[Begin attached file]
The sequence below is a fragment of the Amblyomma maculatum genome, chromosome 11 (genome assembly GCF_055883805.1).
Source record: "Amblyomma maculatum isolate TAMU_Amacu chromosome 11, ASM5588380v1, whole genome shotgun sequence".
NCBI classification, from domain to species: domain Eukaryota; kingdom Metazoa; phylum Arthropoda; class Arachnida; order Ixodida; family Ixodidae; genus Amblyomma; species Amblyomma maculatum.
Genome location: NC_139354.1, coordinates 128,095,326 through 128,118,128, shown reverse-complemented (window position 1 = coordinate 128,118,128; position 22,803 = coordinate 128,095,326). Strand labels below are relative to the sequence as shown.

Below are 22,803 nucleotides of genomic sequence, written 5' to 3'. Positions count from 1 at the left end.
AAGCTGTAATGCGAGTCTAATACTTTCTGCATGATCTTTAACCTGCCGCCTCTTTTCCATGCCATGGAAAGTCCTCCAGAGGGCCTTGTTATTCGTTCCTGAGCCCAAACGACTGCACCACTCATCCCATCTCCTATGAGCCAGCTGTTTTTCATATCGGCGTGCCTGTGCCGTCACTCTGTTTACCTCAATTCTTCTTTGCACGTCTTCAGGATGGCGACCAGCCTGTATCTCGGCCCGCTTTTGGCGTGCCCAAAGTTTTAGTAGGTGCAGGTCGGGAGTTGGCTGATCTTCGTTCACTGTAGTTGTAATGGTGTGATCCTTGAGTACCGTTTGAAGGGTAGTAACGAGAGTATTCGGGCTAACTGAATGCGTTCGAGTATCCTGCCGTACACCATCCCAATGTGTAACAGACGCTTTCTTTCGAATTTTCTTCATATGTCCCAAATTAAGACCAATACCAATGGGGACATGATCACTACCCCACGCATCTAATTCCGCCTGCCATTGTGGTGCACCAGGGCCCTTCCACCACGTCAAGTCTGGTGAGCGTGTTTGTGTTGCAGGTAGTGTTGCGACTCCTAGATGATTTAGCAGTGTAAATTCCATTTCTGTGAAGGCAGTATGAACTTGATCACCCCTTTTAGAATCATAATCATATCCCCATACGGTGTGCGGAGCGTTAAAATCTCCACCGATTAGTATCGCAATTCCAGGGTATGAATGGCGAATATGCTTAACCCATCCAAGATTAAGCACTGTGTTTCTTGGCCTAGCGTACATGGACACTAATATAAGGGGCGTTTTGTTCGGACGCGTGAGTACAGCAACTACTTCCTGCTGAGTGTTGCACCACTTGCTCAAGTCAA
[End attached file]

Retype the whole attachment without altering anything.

The sequence below is a fragment of the Amblyomma maculatum genome, chromosome 11 (genome assembly GCF_055883805.1).
Source record: "Amblyomma maculatum isolate TAMU_Amacu chromosome 11, ASM5588380v1, whole genome shotgun sequence".
NCBI classification, from domain to species: domain Eukaryota; kingdom Metazoa; phylum Arthropoda; class Arachnida; order Ixodida; family Ixodidae; genus Amblyomma; species Amblyomma maculatum.
Genome location: NC_139354.1, coordinates 128,095,326 through 128,118,128, shown reverse-complemented (window position 1 = coordinate 128,118,128; position 22,803 = coordinate 128,095,326). Strand labels below are relative to the sequence as shown.

Below are 22,803 nucleotides of genomic sequence, written 5' to 3'. Positions count from 1 at the left end.
AAGCTGTAATGCGAGTCTAATACTTTCTGCATGATCTTTAACCTGCCGCCTCTTTTCCATGCCATGGAAAGTCCTCCAGAGGGCCTTGTTATTCGTTCCTGAGCCCAAACGACTGCACCACTCATCCCATCTCCTATGAGCCAGCTGTTTTTCATATCGGCGTGCCTGTGCCGTCACTCTGTTTACCTCAATTCTTCTTTGCACGTCTTCAGGATGGCGACCAGCCTGTATCTCGGCCCGCTTTTGGCGTGCCCAAAGTTTTAGTAGGTGCAGGTCGGGAGTTGGCTGATCTTCGTTCACTGTAGTTGTAATGGTGTGATCCTTGAGTACCGTTTGAAGGGTAGTAACGAGAGTATTCGGGCTAACTGAATGCGTTCGAGTATCCTGCCGTACACCATCCCAATGTGTAACAGACGCTTTCTTTCGAATTTTCTTCATATGTCCCAAATTAAGACCAATACCAATGGGGACATGATCACTACCCCACGCATCTAATTCCGCCTGCCATTGTGGTGCACCAGGGCCCTTCCACCACGTCAAGTCTGGTGAGCGTGTTTGTGTTGCAGGTAGTGTTGCGACTCCTAGATGATTTAGCAGTGTAAATTCCATTTCTGTGAAGGCAGTATGAACTTGATCACCCCTTTTAGAATCATAATCATATCCCCATACGGTGTGCGGAGCGTTAAAATCTCCACCGATTAGTATCGCAATTCCAGGGTATGAATGGCGAATATGCTTAACCCATCCAAGATTAAGCACTGTGTTTCTTGGCCTAGCGTACATGGACACTAATATAAGGGGCGTTTTGTTCGGACGCGTGAGTACAGCAACTACTTCCTGCTGAGTGTTGCACCACTTGCTCAAGTCAA